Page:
- Single Animal Live Cage Traps: These are the most common type of trap. The squirrel enters the trap, lured by the bait inside. Once it enters, the door is triggered and shuts on the squirrel.
- Repeater Trap: This trap can be used to catch multiple squirrels before removal. To use, place the trap in the entry point. As each squirrel leaves to get food, it gets caught in the trap.
- One-way Squirrel Exclusion Door: Similar to the repeater trap, the one-way exclusion door is placed on in the entry point. Unlike the repeater trap, it allows the squirrel to leave the trap but not return into the home.
Note that in many states it is illegal to trap a squirrel yourself. Check your state’s laws before going forward with trapping.
Other Methods to Remove Squirrels
If trapping is illegal in your state or too difficult, there are other methods to try. Just remember to monitor the squirrels and seal the entry points as soon as they leave.
- Squirrel repellents: Squirrel repellents irritate the squirrel, hopefully enough to leave. Repellents come in a liquid or granular form.
- Using light: Place a lamp close to the squirrel’s nest to drive them out, as it will bother them while they sleep. Make sure it is the light cool-burning, and avoid wires that the squirrel can chew through and cause an electrical problem or fire.
- Using sound: Like light, squirrels do not like noise when they are trying to sleep. Try placing a radio close to the squirrel’s nest to drive them away. Again, avoid loose wires.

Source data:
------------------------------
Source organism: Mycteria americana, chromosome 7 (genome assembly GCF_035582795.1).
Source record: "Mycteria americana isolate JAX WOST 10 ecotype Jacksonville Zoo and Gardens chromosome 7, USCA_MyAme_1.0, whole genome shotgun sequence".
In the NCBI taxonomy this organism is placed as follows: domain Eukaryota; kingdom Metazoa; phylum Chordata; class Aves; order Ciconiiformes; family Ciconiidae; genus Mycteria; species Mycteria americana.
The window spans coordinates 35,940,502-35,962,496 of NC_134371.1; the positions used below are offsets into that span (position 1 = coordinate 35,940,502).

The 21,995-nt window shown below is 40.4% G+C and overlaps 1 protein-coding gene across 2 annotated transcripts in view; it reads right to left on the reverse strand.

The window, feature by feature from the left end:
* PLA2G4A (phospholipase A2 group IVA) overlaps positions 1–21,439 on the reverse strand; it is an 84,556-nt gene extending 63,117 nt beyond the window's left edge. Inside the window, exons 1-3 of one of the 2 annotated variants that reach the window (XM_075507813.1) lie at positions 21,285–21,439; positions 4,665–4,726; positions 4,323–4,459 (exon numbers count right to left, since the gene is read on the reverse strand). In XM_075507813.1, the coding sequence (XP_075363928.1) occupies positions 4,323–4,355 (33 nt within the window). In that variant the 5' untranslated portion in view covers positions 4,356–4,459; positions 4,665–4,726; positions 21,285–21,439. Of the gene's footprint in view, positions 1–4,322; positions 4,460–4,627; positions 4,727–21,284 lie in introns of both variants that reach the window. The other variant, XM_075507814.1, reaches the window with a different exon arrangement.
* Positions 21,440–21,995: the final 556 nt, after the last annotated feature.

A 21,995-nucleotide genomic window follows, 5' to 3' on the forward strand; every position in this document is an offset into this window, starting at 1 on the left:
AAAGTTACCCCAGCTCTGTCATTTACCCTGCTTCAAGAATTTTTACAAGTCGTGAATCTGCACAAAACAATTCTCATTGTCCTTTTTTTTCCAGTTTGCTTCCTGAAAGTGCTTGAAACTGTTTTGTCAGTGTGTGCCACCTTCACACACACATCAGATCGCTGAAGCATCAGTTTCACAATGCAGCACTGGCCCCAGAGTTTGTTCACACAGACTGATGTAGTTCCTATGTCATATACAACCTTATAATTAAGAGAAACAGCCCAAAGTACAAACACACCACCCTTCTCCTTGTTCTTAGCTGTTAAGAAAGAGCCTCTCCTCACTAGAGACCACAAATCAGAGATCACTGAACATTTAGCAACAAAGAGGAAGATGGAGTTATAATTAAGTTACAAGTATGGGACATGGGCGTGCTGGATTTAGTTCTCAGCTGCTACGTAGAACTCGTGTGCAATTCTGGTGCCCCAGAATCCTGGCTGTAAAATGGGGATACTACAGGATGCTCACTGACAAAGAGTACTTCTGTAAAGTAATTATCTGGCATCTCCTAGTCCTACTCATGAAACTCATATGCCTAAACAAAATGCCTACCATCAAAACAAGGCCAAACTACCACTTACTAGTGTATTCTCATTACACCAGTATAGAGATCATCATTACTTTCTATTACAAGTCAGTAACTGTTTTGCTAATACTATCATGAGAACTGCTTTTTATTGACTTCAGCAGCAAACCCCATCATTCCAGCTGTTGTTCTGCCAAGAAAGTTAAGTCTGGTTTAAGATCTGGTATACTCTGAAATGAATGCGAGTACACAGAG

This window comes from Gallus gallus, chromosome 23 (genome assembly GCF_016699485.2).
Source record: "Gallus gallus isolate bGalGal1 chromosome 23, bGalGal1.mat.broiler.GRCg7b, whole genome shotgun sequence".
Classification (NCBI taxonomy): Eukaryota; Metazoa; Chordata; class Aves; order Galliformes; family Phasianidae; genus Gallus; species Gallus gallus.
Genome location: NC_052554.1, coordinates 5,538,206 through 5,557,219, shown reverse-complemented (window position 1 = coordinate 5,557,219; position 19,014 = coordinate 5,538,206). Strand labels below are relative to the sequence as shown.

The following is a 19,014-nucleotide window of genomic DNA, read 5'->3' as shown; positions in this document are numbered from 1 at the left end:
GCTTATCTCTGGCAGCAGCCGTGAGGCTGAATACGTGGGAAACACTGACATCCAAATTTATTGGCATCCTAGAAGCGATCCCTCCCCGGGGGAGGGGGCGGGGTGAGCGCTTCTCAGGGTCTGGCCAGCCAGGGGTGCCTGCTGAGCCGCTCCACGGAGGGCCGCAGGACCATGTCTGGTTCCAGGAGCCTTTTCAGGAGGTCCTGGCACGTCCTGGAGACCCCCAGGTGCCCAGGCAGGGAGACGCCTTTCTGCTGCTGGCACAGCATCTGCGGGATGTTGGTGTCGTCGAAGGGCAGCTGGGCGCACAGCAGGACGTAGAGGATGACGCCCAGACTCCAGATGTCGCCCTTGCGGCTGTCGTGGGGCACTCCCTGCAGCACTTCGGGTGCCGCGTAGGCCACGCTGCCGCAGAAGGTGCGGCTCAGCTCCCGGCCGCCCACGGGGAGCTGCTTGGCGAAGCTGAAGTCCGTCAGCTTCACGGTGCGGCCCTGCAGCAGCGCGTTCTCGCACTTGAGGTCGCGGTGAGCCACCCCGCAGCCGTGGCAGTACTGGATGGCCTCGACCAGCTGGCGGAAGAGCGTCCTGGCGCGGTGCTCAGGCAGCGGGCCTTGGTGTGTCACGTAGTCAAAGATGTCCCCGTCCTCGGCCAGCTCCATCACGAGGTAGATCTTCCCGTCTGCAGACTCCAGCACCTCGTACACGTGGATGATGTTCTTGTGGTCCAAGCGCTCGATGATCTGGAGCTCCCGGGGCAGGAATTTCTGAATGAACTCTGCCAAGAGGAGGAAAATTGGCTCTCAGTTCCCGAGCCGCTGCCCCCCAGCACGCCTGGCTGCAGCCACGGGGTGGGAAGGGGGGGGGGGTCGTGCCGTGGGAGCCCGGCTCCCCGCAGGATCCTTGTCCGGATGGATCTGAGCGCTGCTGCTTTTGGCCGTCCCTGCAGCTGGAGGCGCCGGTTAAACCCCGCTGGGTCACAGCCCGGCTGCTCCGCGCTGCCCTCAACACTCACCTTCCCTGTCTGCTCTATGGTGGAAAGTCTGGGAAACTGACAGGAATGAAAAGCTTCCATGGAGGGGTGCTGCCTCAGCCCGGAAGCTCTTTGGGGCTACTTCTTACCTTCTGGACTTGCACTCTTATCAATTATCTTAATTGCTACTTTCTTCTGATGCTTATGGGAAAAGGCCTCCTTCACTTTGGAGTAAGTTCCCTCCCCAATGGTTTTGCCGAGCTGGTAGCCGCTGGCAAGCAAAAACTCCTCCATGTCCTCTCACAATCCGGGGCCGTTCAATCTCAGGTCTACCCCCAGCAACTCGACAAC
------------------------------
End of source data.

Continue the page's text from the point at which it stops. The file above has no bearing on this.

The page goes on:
- Urine: Squirrels are prey to several animals, such as foxes. Urine of predators can be purchased online or in some retail stores and placed near the nest. If a squirrel smells the urine and believes a predator is present, it may leave. Try soaking an old towel in the urine for easy cleanup.
What Should I Do Once I Trap the Squirrel?
Check the trap often, so that the squirrel does not suffer or starve. It is best to drive several miles away (at least 3) to release the squirrels so that they cannot find their way back into your home and their nest.
Although relocating the squirrel is the easiest method, it may not be the most humane. Studies have shown that most squirrels relocated after being trapped die soon after their relocation because they are not familiar enough with the area to survive. The best option is to contact a wildlife rehabilitator and follow their instructions.
Once the squirrel is removed, take preventative measures to ensure you do not have another squirrel issue. Finally, clean the area well, as squirrels will leave behind feces and urine that can carry diseases.
What Else Can I Do?
Ultimately, the only sure way to safely remove squirrels from the home is to call a professional service. A wildlife control professional will know how to quickly and humanely remove the squirrels while also assessing the root of the problem and cleaning up the infested area.
If you're interested in learning more about squirrels, rodents, and other widlife that can cause damage, spread disease, and wreak havoc on your house, download our free Ebook, The Ultimate Guide to Wildlife Infestation, and protect your home from invaders.